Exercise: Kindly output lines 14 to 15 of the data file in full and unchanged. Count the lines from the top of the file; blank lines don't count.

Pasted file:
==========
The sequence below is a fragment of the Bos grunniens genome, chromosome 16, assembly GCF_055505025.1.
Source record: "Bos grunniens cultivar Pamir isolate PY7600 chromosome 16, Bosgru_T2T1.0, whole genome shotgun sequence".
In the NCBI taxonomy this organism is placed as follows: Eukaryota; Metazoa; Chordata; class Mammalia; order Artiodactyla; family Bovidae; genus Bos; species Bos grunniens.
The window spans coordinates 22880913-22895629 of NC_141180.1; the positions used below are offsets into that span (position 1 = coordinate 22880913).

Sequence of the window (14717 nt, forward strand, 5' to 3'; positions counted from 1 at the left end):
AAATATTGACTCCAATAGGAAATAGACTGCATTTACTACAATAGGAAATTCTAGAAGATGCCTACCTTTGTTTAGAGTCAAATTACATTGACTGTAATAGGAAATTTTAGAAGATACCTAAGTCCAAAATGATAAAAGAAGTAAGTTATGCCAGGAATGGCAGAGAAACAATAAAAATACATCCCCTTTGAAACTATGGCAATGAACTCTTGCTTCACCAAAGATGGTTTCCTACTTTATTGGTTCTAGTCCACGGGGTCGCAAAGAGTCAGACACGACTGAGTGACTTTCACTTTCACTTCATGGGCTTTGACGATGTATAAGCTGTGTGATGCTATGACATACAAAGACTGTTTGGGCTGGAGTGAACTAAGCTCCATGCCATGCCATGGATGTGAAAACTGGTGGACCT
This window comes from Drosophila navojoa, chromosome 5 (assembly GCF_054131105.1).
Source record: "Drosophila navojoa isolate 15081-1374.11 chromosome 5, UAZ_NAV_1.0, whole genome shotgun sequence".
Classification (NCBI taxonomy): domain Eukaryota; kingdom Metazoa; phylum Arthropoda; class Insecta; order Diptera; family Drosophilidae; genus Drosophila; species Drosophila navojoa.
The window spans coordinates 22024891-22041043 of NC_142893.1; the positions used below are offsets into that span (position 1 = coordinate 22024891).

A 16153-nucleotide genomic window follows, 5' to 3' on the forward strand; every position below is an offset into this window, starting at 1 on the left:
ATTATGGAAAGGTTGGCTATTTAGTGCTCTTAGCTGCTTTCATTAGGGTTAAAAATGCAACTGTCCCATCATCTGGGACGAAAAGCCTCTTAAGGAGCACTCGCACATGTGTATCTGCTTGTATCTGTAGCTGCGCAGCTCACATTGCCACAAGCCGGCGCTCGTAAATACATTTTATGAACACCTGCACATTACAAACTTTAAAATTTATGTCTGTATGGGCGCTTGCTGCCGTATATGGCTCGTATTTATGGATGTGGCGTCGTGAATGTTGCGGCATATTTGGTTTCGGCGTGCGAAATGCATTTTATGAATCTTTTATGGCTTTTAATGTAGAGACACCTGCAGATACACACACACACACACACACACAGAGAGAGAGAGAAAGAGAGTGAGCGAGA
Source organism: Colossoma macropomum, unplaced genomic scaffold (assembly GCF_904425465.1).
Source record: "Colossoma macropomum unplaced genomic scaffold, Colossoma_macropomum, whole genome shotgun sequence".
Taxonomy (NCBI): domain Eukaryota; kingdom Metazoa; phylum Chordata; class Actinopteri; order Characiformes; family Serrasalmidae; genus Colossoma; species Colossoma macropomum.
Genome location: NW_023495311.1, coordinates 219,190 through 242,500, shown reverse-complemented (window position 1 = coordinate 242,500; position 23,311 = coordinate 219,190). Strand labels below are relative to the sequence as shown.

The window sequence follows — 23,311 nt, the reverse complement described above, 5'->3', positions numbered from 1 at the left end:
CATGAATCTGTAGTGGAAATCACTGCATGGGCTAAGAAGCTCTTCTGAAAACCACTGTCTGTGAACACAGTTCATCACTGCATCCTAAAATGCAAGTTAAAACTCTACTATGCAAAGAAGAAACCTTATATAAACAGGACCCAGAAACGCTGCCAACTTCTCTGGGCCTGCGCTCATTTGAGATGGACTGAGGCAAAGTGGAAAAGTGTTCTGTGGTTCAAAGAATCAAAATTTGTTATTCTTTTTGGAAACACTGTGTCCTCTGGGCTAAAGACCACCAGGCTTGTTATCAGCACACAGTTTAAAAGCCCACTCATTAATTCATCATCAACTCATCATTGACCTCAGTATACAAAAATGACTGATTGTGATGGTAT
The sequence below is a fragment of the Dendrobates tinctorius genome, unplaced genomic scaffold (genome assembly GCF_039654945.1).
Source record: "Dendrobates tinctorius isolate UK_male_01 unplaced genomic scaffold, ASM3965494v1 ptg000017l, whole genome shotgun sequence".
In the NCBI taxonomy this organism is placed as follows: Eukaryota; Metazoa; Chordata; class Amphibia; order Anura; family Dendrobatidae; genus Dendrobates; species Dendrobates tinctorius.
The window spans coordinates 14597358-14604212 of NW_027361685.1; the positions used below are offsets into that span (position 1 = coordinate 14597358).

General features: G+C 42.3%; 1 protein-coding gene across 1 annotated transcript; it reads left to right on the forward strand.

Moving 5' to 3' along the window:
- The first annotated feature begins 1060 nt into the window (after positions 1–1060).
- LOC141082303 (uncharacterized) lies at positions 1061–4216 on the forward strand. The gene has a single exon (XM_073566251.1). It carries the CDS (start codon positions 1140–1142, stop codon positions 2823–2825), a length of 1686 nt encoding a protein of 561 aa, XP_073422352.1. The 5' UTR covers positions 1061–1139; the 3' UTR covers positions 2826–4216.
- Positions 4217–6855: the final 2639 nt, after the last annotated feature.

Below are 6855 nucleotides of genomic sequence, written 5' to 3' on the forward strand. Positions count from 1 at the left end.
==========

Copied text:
Source record: "Colossoma macropomum unplaced genomic scaffold, Colossoma_macropomum, whole genome shotgun sequence".
Taxonomy (NCBI): domain Eukaryota; kingdom Metazoa; phylum Chordata; class Actinopteri; order Characiformes; family Serrasalmidae; genus Colossoma; species Colossoma macropomum.